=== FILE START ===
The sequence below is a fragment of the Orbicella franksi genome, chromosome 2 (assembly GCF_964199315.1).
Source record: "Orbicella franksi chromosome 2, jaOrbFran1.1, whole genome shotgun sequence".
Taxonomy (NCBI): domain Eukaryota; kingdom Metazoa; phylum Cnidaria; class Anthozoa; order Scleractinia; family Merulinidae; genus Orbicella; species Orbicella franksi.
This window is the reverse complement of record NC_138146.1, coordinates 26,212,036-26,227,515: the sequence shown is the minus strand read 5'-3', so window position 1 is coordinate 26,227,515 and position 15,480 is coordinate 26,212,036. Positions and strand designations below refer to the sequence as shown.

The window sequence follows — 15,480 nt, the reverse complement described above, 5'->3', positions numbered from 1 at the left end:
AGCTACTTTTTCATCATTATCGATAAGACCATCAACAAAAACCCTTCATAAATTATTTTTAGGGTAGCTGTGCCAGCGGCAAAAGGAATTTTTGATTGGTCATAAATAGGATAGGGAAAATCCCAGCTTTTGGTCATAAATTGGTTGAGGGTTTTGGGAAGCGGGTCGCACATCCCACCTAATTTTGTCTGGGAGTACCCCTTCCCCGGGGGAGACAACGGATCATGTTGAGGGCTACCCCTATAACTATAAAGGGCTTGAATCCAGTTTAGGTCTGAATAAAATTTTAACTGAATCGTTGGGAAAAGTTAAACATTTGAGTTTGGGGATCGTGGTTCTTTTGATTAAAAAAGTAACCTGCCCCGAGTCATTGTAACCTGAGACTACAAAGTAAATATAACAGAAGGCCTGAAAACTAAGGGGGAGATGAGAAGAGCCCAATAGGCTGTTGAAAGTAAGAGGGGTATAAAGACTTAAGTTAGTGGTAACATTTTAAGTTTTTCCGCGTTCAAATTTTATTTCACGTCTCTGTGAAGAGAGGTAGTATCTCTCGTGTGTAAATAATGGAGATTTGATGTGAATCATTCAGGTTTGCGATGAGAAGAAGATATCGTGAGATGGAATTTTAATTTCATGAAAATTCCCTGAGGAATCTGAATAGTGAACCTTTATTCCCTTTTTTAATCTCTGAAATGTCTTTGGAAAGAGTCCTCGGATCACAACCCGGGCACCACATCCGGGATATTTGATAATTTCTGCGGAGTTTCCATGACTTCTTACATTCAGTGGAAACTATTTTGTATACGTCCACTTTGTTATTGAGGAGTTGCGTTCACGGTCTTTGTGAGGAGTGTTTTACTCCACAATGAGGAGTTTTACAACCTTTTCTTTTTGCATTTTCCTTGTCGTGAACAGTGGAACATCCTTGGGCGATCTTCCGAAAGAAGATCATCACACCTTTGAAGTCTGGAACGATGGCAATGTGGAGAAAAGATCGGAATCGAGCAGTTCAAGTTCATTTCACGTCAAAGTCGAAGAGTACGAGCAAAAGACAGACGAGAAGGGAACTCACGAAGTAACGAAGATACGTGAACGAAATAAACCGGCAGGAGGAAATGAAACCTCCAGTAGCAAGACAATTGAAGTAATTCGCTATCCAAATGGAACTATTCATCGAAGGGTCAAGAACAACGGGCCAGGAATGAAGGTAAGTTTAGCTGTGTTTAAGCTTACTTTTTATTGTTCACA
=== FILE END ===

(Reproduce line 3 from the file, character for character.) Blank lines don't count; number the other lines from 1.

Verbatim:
Taxonomy (NCBI): domain Eukaryota; kingdom Metazoa; phylum Cnidaria; class Anthozoa; order Scleractinia; family Merulinidae; genus Orbicella; species Orbicella franksi.